The last time it happened, to a lesser degree, was probably 2009, when producers Bill Condon and Laurence Mark managed to rework the Oscars in a way that felt fresh, reconfiguring the Kodak (now Dolby) Theatre and creating an intimate and well-paced show. Since then, there have been good Oscar shows and bad Oscar shows, but there haven't been any that felt new or different -- until, presumably, this year, when the pandemic will force a more dramatic reinvention.
Can that reinvention offer a new way forward for the Oscars? That's the big question -- whether what goes on at Union Station will be a one-off experiment in reaction to a unique situation, or whether it can help figure out a better way to hand out awards in the 21st century.
That's a tall order, but Soderbergh is an inventive, unpredictable and resourceful filmmaker, and it was a coup for the Academy to land him and his sometime producer Stacey Sher (who, interestingly enough, is the former business partner of Michael Shamberg, who has been critical of the Oscars show and has sued the Academy for not voting on his proposal to improve their social media). The third producer, Jesse Collins, was involved in March's Grammys, by far the most successful of the pandemic-era awards shows.
The Oscars, of course, have been resisting reinvention for a very long time, given that they require handing out 23 awards in three hours (24 until this year, when the two sound categories were combined), more than double the number that the Grammys can get away with. And in a way, people's impression of the show is based to a large degree not on how it's staged, but on who wins.
This year, that means our feelings about the show will hinge on whether "Nomadland" cruises to its expected victory or another film stages an upset; whether Chadwick Boseman will win a posthumous award and provide a big emotional moment; and who will win the insanely competitive Best Actress race, which could go to Viola Davis for "Ma Rainey's Black Bottom," Andra Day for "The United States vs. Billie Holiday," Frances McDormand for "Nomadland" or Carey Mulligan for "Promising Young Woman."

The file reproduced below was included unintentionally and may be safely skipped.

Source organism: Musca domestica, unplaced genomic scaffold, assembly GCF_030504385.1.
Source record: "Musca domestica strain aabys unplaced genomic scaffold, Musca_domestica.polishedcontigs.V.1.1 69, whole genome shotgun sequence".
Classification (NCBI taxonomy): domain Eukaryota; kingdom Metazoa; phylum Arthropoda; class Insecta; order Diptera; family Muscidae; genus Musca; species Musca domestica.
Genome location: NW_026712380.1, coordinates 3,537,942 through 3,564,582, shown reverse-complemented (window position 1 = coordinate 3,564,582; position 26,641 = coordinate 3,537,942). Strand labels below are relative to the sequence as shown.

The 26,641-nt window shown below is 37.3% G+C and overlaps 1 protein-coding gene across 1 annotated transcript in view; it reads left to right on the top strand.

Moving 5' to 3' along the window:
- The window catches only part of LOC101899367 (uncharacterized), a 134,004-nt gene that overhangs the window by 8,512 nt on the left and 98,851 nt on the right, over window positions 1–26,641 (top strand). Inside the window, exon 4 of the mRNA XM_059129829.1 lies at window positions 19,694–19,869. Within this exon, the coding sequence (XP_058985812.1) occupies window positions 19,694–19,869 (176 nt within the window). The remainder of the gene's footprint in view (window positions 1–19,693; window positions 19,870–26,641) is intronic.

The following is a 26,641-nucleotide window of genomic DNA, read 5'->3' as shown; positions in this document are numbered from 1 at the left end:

Still, the show itself won't be a cookie-cutter Oscar show, so its look and feel are bound to have a much larger-than-usual impact on how these Academy Awards are remembered. And since this is a time of crisis for the movie industry, there's also the question of whether the Oscars will make a case for the theatrical experience after a year in which that experience was all but absent.
In other words, this is the rare year in which the burning issues that hang over Oscar Sunday have as much to do with the show as the winners. That makes this a very interesting year and a crucial one at a time when people are less and less interested in watching Hollywood give out awards.
I don't know if anything will be settled at Union Station on Sunday evening, but I'll be watching with an unusual amount of interest. If not for the pandemic, I would have been at the Dolby Theatre for my 29th Oscar show this year -- and the first 28 times, I showed up at the Dolby or the Kodak or the Shrine Auditorium or the Dorothy Chandler Pavilion pretty much knowing what to expect. This time, I'll be sitting at home wondering what the hell I'm about to see.
And you know what? That's a pretty exciting way to feel about the Oscars after all these years.